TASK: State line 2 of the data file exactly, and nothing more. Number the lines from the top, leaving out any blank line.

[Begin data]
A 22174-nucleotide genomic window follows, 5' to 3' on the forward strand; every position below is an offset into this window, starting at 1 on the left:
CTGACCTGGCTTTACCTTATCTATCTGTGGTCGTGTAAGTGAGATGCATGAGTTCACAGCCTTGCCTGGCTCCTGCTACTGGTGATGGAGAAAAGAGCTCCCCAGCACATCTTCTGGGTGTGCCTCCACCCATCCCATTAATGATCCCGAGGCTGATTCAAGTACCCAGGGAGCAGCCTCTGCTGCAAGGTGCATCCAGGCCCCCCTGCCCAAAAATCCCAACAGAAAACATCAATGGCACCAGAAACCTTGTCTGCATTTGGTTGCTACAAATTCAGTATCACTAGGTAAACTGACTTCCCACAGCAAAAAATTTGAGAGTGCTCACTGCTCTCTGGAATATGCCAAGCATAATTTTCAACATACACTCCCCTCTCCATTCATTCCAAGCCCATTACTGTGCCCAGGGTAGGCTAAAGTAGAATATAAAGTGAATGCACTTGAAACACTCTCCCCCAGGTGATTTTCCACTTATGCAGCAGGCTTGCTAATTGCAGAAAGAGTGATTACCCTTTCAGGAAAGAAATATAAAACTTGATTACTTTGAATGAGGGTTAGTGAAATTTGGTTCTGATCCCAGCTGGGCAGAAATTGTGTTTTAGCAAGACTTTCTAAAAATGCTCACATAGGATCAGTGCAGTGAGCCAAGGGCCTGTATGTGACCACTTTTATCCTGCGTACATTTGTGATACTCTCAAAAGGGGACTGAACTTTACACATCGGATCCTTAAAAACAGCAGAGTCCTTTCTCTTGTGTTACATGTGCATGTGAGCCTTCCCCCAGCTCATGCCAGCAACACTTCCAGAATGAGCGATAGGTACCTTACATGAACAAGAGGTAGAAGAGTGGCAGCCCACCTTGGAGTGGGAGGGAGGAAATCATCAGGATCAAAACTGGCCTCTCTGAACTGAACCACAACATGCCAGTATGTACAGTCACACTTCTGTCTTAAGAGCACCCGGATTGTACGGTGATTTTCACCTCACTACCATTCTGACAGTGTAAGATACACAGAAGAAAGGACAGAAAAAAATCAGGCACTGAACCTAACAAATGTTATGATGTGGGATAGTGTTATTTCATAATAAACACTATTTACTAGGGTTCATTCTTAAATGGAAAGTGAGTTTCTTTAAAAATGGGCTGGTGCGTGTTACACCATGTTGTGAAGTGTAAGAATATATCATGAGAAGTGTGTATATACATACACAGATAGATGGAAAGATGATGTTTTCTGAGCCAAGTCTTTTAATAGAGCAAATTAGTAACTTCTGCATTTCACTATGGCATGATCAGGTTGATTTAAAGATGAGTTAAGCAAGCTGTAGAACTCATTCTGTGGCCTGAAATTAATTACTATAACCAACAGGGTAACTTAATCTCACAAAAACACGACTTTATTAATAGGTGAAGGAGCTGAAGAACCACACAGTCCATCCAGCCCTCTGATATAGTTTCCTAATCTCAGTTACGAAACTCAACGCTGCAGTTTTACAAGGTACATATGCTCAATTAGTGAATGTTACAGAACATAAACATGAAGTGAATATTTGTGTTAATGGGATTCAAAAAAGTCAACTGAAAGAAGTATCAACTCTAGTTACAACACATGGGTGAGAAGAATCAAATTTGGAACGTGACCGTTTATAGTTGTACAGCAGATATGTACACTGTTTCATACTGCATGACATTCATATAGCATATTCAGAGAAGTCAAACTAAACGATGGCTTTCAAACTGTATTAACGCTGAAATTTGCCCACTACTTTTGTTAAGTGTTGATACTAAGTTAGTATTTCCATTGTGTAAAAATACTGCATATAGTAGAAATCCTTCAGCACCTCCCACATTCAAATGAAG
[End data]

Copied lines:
CTGACCTGGCTTTACCTTATCTATCTGTGGTCGTGTAAGTGAGATGCATGAGTTCACAGCCTTGCCTGGCTCCTGCTACTGGTGATGGAGAAAAGAGCTCCCCAGCACATCTTCTGGGTGTGCCTCCACCCATCCCATTAATGATCCCGAGGCTGATTCAAGTACCCAGGGAGCAGCCTCTGCTGCAAGGTGCATCCAGGCCCCCCTGCCCAAAAATCCCAACAGAAAACATCAATGGCACCAGAAACCTTGTCTGCATTTGGTTGCTACAAATTCAGTATCACTAGGTAAACTGACTTCCCACAGCAAAAAATTTGAGAGTGCTCACTGCTCTCTGGAATATGCCAAGCATAATTTTCAACATACACTCCCCTCTCCATTCATTCCAAGCCCATTACTGTGCCCAGGGTAGGCTAAAGTAGAATATAAAGTGAATGCACTTGAAACACTCTCCCCCAGGTGATTTTCCACTTATGCAGCAGGCTTGCTAATTGCAGAAAGAGTGATTACCCTTTCAGGAAAGAAATATAAAACTTGATTACTTTGAATGAGGGTTAGTGAAATTTGGTTCTGATCCCAGCTGGGCAGAAATTGTGTTTTAGCAAGACTTTCTAAAAATGCTCACATAGGATCAGTGCAGTGAGCCAAGGGCCTGTATGTGACCACTTTTATCCTGCGTACATTTGTGATACTCTCAAAAGGGGACTGAACTTTACACATCGGATCCTTAAAAACAGCAGAGTCCTTTCTCTTGTGTTACATGTGCATGTGAGCCTTCCCCCAGCTCATGCCAGCAACACTTCCAGAATGAGCGATAGGTACCTTACATGAACAAGAGGTAGAAGAGTGGCAGCCCACCTTGGAGTGGGAGGGAGGAAATCATCAGGATCAAAACTGGCCTCTCTGAACTGAACCACAACATGCCAGTATGTACAGTCACACTTCTGTCTTAAGAGCACCCGGATTGTACGGTGATTTTCACCTCACTACCATTCTGACAGTGTAAGATACACAGAAGAAAGGACAGAAAAAAATCAGGCACTGAACCTAACAAATGTTATGATGTGGGATAGTGTTATTTCATAATAAACACTATTTACTAGGGTTCATTCTTAAATGGAAAGTGAGTTTCTTTAAAAATGGGCTGGTGCGTGTTACACCATGTTGTGAAGTGTAAGAATATATCATGAGAAGTGTGTATATACATACACAGATAGATGGAAAGATGATGTTTTCTGAGCCAAGTCTTTTAATAGAGCAAATTAGTAACTTCTGCATTTCACTATGGCATGATCAGGTTGATTTAAAGATGAGTTAAGCAAGCTGTAGAACTCATTCTGTGGCCTGAAATTAATTACTATAACCAACAGGGTAACTTAATCTCACAAAAACACGACTTTATTAATAGGTGAAGGAGCTGAAGAACCACACAGTCCATCCAGCCCTCTGATATAGTTTCCTAATCTCAGTTACGAAACTCAACGCTGCAGTTTTACAAGGTACATATGCTCAATTAGTGAATGTTACAGAACATAAACATGAAGTGAATATTTGTGTTAATGGGATTCAAAAAAGTCAACTGAAAGAAGTATCAACTCTAGTTACAACACATGGGTGAGAAGAATCAAATTTGGAACGTGACCGTTTATAGTTGTACAGCAGATATGTACACTGTTTCATACTGCATGACATTCATATAGCATATTCAGAGAAGTCAAACTAAACGATGGCTTTCAAACTGTATTAACGCTGAAATTTGCCCACTACTTTTGTTAAGTGTTGATACTAAGTTAGTATTTCCATTGTGTAAAAATACTGCATATAGTAGAAATCCTTCAGCACCTCCCACATTCAAATGAAG